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Watson the supercomputer heads to RPI


Nearly two years after an IBM supercomputer named Watson stole the spotlight on Jeopardy! by beating two human champions, the Rensselaer Polytechnic Institute in Troy will become the first university in the world to receive its own version of Watson, to help further computer science research.

Since its starring role on the game show, Watson has been put to use in the healthcare industry to help make sense of complex medical data, and now IBM says they want to send the supercomputer back to school at RPI.

Dr. John Kelly is IBM’s Senior Vice President and Director of Research. He’s also an RPI graduate and member of the school’s board of trustees.

He says Watson marks the beginning of a new era of "cognitive computing," where humans and computers will work together to sift through and make sense of massive sets of data.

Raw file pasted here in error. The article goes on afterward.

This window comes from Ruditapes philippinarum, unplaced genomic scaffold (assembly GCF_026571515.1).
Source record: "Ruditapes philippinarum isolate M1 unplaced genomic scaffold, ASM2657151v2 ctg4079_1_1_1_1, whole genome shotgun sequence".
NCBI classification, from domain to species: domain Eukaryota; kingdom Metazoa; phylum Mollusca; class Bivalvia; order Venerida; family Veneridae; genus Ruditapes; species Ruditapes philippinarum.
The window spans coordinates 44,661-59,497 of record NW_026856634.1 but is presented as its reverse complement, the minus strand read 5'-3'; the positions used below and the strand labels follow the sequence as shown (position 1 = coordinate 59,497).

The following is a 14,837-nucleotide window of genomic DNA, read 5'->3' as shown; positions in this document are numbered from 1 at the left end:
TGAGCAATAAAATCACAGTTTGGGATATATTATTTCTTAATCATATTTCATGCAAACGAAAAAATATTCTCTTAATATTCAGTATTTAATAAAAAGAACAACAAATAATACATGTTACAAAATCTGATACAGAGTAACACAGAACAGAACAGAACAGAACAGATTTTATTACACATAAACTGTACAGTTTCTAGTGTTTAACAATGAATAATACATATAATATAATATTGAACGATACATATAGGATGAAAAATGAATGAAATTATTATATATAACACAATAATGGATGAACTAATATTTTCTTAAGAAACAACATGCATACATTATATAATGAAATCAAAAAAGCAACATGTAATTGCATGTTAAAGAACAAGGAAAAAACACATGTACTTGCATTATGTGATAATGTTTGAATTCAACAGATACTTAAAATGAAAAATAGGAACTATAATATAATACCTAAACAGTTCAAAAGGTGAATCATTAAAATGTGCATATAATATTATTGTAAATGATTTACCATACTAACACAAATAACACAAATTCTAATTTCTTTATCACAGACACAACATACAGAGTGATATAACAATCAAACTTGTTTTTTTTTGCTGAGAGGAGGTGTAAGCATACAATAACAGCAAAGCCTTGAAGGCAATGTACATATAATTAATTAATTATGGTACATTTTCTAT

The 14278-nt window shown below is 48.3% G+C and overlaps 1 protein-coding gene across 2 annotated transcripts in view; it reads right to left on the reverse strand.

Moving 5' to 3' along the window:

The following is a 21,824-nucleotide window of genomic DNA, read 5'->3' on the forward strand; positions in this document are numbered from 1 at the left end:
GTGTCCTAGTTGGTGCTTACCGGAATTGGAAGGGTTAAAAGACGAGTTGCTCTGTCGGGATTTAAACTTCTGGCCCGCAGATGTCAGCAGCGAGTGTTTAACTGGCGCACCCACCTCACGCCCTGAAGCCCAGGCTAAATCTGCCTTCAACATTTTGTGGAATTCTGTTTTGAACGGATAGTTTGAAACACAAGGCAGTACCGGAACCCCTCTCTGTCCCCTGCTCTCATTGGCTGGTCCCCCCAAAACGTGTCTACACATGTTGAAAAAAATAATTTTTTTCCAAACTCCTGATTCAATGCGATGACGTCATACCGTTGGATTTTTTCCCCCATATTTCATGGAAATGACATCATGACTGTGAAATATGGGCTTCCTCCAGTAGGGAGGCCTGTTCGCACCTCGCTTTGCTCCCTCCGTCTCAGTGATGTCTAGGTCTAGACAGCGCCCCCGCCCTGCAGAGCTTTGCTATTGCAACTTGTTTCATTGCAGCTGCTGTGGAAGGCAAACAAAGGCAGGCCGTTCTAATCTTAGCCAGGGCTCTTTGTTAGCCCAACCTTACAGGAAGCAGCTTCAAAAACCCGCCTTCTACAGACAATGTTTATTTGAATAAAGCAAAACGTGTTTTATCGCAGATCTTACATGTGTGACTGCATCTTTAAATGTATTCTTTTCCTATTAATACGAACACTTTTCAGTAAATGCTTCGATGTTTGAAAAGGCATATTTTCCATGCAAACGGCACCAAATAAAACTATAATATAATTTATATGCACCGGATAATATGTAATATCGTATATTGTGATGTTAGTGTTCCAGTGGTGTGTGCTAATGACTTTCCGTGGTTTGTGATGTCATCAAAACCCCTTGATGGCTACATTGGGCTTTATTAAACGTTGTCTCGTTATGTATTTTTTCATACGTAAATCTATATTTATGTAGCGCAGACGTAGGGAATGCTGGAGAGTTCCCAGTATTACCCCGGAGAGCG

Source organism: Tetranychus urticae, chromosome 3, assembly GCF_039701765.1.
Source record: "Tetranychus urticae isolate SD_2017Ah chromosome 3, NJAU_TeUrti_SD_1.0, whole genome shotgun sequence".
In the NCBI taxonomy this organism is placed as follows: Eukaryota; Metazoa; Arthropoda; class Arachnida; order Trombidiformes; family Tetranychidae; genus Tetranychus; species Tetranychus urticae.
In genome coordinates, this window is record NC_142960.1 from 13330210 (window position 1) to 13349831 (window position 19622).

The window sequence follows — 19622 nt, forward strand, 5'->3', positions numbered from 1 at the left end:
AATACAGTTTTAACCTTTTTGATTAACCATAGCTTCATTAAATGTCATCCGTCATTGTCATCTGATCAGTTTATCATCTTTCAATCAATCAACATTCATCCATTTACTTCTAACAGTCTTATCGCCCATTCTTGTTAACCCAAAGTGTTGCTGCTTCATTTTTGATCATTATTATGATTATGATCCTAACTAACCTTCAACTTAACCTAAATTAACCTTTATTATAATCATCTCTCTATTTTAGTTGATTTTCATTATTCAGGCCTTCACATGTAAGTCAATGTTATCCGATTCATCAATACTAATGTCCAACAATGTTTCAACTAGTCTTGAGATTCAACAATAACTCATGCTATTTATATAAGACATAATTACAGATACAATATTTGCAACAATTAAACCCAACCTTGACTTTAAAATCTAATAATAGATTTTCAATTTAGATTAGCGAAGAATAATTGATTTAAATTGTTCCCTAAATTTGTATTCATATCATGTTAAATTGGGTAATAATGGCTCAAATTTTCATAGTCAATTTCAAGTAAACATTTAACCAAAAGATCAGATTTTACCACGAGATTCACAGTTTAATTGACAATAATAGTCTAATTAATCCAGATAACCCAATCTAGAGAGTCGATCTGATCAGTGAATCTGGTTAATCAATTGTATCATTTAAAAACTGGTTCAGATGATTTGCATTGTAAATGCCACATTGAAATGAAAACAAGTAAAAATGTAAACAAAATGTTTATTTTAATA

“The world is awash in data," says Kelly. "It’s called big data, huge data, fast data, you name it. But there is more data than we can possibly deal with.”

Several RPI graduates were part of the team that developed Watson, including Dr. Christopher Welty, an IBM research scientist.

"There's no question that companies like IBM, that have been around for a long time, really need the new wave of students coming in, who have been exposed to these [cognitive computing] ideas," says Welty.

The company has also recently partnered with students from Cornell and the University of Rochester to help make Watson more relevant to the business world, but RPI will be the first university to get its own copy of the computer.

IBM is giving Watson to RPI as part of its Shared University Research awards program. Neither the company nor the school is disclosing the size of the grant.

For more from the Innovation Trail visit their website at www.innovationtrail.org.

The Innovation Trail is a collaboration between six upstate New York public media outlets. The initiative, funded by the Corporation for Public Broadcasting (CPB), helps the public gain a better understanding of the connection between technological breakthroughs and the revitalization of the upstate New York economy.